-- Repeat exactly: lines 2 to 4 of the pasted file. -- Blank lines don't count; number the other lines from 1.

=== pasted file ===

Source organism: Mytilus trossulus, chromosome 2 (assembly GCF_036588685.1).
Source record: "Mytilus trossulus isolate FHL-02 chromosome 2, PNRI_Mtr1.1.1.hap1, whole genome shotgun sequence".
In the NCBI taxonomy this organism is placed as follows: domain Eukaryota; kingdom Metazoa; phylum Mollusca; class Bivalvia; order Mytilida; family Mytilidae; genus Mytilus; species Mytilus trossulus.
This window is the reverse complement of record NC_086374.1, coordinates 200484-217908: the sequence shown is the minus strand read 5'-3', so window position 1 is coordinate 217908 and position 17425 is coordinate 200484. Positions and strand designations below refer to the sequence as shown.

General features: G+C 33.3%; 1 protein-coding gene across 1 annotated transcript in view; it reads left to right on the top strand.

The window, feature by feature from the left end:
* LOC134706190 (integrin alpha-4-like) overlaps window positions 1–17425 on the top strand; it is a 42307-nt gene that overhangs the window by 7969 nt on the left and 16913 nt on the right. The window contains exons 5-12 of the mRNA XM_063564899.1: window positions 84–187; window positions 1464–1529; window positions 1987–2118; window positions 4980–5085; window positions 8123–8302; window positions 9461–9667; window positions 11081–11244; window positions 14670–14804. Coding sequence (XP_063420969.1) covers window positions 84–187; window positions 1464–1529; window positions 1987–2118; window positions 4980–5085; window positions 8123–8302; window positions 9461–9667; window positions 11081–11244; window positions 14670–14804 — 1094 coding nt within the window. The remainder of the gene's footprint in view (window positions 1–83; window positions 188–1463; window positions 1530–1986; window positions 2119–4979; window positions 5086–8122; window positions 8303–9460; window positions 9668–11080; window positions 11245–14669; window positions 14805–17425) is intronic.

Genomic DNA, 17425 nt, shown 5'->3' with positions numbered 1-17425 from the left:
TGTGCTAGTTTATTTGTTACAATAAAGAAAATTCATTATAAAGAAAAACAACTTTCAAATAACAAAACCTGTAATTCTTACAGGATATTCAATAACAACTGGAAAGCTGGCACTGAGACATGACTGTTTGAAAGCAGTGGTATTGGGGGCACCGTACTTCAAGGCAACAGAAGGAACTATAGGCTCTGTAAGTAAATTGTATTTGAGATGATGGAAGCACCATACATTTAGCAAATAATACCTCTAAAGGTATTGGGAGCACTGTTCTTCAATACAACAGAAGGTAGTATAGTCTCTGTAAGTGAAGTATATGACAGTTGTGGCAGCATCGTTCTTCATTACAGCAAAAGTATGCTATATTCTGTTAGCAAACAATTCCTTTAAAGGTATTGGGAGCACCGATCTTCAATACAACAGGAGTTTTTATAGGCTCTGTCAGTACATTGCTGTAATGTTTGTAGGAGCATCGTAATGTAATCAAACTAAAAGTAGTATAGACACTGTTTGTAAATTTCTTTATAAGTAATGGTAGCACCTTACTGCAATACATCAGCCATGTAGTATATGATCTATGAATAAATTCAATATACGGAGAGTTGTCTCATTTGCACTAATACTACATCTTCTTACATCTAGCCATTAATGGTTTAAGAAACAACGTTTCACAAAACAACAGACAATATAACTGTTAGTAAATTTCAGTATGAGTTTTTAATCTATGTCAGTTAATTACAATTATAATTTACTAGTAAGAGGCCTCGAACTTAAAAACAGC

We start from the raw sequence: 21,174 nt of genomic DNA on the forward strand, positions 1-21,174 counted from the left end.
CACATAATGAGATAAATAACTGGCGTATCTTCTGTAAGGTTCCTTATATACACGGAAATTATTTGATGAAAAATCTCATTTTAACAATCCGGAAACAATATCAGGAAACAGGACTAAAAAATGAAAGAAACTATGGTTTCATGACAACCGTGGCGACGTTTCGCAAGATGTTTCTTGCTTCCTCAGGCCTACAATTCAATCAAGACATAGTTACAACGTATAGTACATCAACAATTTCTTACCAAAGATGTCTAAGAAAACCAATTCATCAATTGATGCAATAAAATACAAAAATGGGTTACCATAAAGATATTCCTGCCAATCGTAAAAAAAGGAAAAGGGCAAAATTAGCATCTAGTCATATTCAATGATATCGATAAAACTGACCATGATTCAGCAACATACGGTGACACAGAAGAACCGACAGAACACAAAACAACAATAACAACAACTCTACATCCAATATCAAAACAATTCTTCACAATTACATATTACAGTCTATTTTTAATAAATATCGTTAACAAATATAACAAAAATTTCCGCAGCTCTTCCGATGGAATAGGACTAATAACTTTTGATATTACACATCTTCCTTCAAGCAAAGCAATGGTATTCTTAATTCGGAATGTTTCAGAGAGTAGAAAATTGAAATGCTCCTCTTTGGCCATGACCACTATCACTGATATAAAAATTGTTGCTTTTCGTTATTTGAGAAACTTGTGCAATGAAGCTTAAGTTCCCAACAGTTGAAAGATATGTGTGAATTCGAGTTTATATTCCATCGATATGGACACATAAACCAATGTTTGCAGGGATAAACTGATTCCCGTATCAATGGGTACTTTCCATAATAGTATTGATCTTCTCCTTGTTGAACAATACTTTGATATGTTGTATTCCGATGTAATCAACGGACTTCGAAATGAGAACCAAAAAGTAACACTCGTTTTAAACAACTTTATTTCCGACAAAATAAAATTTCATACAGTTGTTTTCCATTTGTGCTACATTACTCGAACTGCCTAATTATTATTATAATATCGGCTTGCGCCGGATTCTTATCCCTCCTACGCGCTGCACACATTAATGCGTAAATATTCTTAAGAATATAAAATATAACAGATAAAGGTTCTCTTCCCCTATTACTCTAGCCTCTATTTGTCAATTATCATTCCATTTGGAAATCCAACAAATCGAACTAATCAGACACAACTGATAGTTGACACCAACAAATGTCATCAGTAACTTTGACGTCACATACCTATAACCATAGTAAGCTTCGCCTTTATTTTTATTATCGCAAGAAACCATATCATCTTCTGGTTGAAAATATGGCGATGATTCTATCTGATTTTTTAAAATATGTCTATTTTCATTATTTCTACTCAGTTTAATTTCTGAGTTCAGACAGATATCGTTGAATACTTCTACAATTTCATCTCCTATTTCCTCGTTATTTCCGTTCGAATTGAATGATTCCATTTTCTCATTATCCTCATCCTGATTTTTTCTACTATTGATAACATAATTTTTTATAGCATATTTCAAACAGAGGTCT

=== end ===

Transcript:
Source record: "Mytilus trossulus isolate FHL-02 chromosome 2, PNRI_Mtr1.1.1.hap1, whole genome shotgun sequence".
In the NCBI taxonomy this organism is placed as follows: domain Eukaryota; kingdom Metazoa; phylum Mollusca; class Bivalvia; order Mytilida; family Mytilidae; genus Mytilus; species Mytilus trossulus.
This window is the reverse complement of record NC_086374.1, coordinates 200484-217908: the sequence shown is the minus strand read 5'-3', so window position 1 is coordinate 217908 and position 17425 is coordinate 200484. Positions and strand designations below refer to the sequence as shown.